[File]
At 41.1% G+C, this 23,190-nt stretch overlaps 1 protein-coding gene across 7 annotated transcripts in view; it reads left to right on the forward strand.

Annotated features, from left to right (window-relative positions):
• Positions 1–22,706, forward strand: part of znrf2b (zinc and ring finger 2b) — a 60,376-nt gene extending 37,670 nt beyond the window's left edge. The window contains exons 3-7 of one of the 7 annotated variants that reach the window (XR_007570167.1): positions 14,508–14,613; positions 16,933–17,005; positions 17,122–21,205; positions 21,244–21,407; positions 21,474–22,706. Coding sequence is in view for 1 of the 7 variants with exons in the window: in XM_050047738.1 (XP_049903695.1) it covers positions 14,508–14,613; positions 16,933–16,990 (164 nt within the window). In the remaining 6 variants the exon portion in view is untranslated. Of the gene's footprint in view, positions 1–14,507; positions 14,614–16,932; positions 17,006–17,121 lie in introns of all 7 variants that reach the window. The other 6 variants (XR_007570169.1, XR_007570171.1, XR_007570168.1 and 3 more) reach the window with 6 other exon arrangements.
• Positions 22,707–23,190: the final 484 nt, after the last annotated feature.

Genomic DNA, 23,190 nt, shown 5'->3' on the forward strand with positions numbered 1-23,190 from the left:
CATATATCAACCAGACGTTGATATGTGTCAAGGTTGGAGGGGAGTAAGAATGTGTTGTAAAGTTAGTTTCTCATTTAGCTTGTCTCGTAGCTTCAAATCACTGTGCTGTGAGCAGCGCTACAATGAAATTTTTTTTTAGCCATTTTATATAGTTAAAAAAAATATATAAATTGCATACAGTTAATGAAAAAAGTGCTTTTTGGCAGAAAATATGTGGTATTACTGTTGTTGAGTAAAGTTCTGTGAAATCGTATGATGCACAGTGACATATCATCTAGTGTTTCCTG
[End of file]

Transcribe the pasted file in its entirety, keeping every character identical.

At 41.1% G+C, this 23,190-nt stretch overlaps 1 protein-coding gene across 7 annotated transcripts in view; it reads left to right on the forward strand.

Annotated features, from left to right (window-relative positions):
• Positions 1–22,706, forward strand: part of znrf2b (zinc and ring finger 2b) — a 60,376-nt gene extending 37,670 nt beyond the window's left edge. The window contains exons 3-7 of one of the 7 annotated variants that reach the window (XR_007570167.1): positions 14,508–14,613; positions 16,933–17,005; positions 17,122–21,205; positions 21,244–21,407; positions 21,474–22,706. Coding sequence is in view for 1 of the 7 variants with exons in the window: in XM_050047738.1 (XP_049903695.1) it covers positions 14,508–14,613; positions 16,933–16,990 (164 nt within the window). In the remaining 6 variants the exon portion in view is untranslated. Of the gene's footprint in view, positions 1–14,507; positions 14,614–16,932; positions 17,006–17,121 lie in introns of all 7 variants that reach the window. The other 6 variants (XR_007570169.1, XR_007570171.1, XR_007570168.1 and 3 more) reach the window with 6 other exon arrangements.
• Positions 22,707–23,190: the final 484 nt, after the last annotated feature.

Genomic DNA, 23,190 nt, shown 5'->3' on the forward strand with positions numbered 1-23,190 from the left:
CATATATCAACCAGACGTTGATATGTGTCAAGGTTGGAGGGGAGTAAGAATGTGTTGTAAAGTTAGTTTCTCATTTAGCTTGTCTCGTAGCTTCAAATCACTGTGCTGTGAGCAGCGCTACAATGAAATTTTTTTTTAGCCATTTTATATAGTTAAAAAAAATATATAAATTGCATACAGTTAATGAAAAAAGTGCTTTTTGGCAGAAAATATGTGGTATTACTGTTGTTGAGTAAAGTTCTGTGAAATCGTATGATGCACAGTGACATATCATCTAGTGTTTCCTG